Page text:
(Bloomberg) -- A court order that Donald Trump and his lawyer must pay almost $1 million in sanctions for filing an “abusive” lawsuit against Hillary Clinton probably won’t succeed in deterring him, legal experts say.

The order was handed down Thursday by US District Judge Donald Middlebrooks in West Palm Beach, Florida, four months after the suit alleging a vast conspiracy against Trump was tossed out. The judge picked apart Trump’s allegations paragraph by paragraph, calling the case “a deliberate attempt to harass; to tell a story without regard to facts.”

The judge’s 46-page ruling is a detailed takedown of Trump’s argument about the origins of the FBI’s probe into Russian meddling in the 2016 presidential election, which the former president claimed was cooked up by Clinton and corrupt Democrats. Middlebrooks called the lawsuit a “hodgepodge of disconnected, often immaterial events, followed by an implausible conclusion.”

One expert said the sanctions sent a powerful message.

“Both in the language of the order and amount of the award, this represents a strong rebuke of Mr. Trump, his attorneys and the claims he tried to advance in this case,” said Michel Huff, a criminal defense lawyer in California.

Read More: Trump, Lawyer Hit With $937,989 Sanctions in Clinton Case 

But Trump isn’t one to back down in the face of criticism, especially from a judge he has already gone on record saying could be biased against him. Middlebrooks was appointed by former President Bill Clinton, the defendant’s husband.

Vivid Predictions

“I don’t see Trump changing his strategy,” said former federal prosecutor Jennifer Rodgers, now a lecturer at Columbia Law School. “This particular judge obviously has had enough of Trump’s abusive tactics, but Trump also knows that other judges won’t necessarily follow Judge Middlebrooks’s lead.”

In fact, he might double down and file weak lawsuits to see how they do before different judges, Rodgers said, withdrawing cases as needed before they get to the point of dismissal — or sanctions.

Trump’s lawyer Alina Habba didn’t immediately return phone calls or an email seeking comment on the impact of the sanctions on her client.

As for the Clinton case, Trump could place the blame on Habba herself, said former federal prosecutor Kevin O’Brien. Together with Trump, she is liable for $937,989 in fees and costs for Clinton and more than a dozen other defendants named as part of the alleged conspiracy.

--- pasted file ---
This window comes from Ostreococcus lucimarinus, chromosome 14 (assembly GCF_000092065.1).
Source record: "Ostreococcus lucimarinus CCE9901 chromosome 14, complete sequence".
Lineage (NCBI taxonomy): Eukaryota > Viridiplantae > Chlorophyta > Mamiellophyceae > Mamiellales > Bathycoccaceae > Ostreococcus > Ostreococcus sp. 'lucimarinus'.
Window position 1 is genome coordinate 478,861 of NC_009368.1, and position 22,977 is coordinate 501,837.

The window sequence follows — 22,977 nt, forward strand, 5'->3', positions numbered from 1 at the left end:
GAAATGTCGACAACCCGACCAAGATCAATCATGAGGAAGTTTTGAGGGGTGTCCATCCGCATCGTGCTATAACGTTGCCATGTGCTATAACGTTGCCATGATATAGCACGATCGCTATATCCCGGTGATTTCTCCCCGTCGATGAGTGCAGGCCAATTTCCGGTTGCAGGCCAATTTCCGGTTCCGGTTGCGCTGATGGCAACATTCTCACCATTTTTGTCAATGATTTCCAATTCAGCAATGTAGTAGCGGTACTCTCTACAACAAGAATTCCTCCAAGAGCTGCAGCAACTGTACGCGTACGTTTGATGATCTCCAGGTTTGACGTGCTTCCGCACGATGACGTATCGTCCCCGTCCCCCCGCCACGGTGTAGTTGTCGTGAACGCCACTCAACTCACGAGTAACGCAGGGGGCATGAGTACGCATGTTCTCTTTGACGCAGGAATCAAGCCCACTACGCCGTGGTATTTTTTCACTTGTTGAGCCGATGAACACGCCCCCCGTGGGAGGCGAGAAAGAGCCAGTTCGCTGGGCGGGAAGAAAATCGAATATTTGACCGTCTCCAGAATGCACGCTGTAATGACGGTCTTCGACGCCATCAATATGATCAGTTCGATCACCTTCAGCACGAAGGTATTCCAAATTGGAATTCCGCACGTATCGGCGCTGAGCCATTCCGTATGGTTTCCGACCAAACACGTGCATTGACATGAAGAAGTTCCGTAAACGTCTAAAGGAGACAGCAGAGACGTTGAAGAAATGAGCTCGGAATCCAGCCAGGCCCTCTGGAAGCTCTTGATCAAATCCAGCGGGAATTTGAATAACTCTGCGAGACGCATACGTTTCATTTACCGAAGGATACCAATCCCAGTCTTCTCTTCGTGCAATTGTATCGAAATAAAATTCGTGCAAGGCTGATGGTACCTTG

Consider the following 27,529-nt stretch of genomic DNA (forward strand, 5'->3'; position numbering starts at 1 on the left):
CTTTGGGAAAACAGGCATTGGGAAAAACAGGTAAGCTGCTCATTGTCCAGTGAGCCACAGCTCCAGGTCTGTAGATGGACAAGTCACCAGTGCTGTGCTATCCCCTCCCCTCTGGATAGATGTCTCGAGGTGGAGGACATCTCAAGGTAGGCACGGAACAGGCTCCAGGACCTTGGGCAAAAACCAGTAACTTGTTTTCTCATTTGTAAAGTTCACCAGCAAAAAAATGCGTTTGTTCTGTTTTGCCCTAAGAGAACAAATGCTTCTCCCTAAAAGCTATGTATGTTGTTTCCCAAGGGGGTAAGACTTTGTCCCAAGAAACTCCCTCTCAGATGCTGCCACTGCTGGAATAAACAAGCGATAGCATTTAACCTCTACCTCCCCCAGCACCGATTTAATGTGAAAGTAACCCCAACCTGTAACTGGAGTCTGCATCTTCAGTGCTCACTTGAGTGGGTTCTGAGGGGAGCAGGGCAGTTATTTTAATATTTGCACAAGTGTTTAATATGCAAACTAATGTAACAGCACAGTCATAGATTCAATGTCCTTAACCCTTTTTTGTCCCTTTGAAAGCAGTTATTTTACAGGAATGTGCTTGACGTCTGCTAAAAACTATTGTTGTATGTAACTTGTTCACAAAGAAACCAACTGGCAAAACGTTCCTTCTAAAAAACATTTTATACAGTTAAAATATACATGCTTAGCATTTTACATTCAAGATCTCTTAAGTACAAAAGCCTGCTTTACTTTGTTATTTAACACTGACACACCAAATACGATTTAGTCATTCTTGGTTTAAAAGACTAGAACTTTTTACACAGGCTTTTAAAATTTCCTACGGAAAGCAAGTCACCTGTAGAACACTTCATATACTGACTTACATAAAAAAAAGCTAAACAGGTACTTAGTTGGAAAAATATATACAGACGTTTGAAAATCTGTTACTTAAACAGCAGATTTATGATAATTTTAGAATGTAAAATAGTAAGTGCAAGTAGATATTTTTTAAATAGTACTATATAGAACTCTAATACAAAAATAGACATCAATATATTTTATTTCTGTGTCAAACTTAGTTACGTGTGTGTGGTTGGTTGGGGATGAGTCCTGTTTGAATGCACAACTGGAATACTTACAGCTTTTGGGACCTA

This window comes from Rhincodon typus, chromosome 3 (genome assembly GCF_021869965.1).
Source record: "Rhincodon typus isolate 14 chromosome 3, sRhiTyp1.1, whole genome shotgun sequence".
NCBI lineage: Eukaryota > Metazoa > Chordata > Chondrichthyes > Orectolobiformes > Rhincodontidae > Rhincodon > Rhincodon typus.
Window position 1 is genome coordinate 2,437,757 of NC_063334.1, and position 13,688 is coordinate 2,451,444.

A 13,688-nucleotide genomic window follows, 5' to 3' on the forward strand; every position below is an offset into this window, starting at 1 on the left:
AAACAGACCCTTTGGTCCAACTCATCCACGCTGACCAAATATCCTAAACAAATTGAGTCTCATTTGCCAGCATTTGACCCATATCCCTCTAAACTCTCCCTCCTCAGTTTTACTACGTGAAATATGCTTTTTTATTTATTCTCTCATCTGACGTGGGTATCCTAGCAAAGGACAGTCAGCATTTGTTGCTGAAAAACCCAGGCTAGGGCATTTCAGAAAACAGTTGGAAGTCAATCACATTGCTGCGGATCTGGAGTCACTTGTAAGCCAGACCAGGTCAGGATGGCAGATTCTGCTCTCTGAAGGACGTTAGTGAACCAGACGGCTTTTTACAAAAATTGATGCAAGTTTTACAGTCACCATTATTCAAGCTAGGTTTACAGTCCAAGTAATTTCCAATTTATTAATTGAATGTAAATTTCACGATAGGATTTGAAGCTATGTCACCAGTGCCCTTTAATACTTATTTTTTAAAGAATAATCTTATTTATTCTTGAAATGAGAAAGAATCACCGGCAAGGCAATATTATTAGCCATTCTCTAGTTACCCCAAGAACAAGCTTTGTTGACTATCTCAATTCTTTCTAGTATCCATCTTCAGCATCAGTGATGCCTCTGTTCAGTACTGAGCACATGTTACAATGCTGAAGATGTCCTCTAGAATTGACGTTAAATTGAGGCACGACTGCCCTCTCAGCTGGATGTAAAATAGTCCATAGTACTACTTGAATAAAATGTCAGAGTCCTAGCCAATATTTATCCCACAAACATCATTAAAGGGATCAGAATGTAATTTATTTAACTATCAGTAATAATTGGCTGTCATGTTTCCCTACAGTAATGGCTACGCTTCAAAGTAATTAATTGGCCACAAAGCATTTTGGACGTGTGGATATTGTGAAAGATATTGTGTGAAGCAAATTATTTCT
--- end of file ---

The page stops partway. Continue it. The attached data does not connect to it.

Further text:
“Trump’s conduct will not change,” O’Brien said. “First there will be the time-consuming and frivolous appeals. Then, because the penalty was imposed ‘jointly and severally’ on both Trump and his lawyer, Ms. Habba, Trump will not pay, leaving Habba to shoulder the entire penalty on pain of keeping her law license.”

He predicted that Trump “will emerge unscathed.” 

‘Hellish Price’

Chicago trial lawyer Shawn Collins said the sanctions are likelier to have an impact on lawyers who consider doing work for Trump in the future. The ruling shows there is a “hellish price to be paid” for filing lawsuits on behalf of Trump with “fact-free tabloid-style theories,” Collins said.

Future potential Trump lawyers “will think twice about it, out of a sense of financial self-preservation, if not professionalism and decency,” he said.

Trump may be factoring the sanctions in to some degree. On Friday he dropped a Florida lawsuit he filed last year against New York Attorney General Letitia James, challenging part of her $250 million civil fraud suit against him and his company, pending in a New York court. That suit was also before Middlebrooks, who said in an earlier ruling that the case was likely to fail. A notice of voluntary dismissal, filed by Florida attorney R. Quincy Bird, didn’t give a reason for the move.

Bird didn’t immediately respond to an email seeking comment.

Read More: Trump Drops James Suit After $937,989 Ruling in Clinton Case 

Earlier this month, Habba barely escaped sanctions over Trump’s failed arguments in a motion to dismiss James’s suit in New York state court, which goes to trial in October. Justice Arthur Engoron warned Trump’s lawyers he was weighing sanctions against them for advancing previously rejected arguments in their motion. He ultimately decided not to sanction them when he declined to toss the suit out, concluding his threat had “made its point.”

“Sophisticated defense counsel should have known better,” Engoron said in his ruling.

‘Doesn’t Care’

He was less forgiving earlier in the case, when he held Trump in contempt of court and fined him $10,000 a day for failing to properly respond to James’s subpoena for records. Trump racked up $110,000 in fines before the judge was satisfied by sworn affidavits from him and Habba that they had fully complied. 

Trump has appealed the fine.

Read More: Trump Paid $110,000 Fine to Lift Contempt-of-Court Finding 

“Somebody in the courts finally took a stand against him,” Trish Crouse, a practitioner in residence in legal studies and political science at the University of New Haven, said of the Middlebrooks sanctions. “But it’s so hard to say if anything sticks with Trump. I honestly think he doesn’t care.”

The case is Trump v. Clinton, 22-cv-14102, US District Court, Southern District of Florida.

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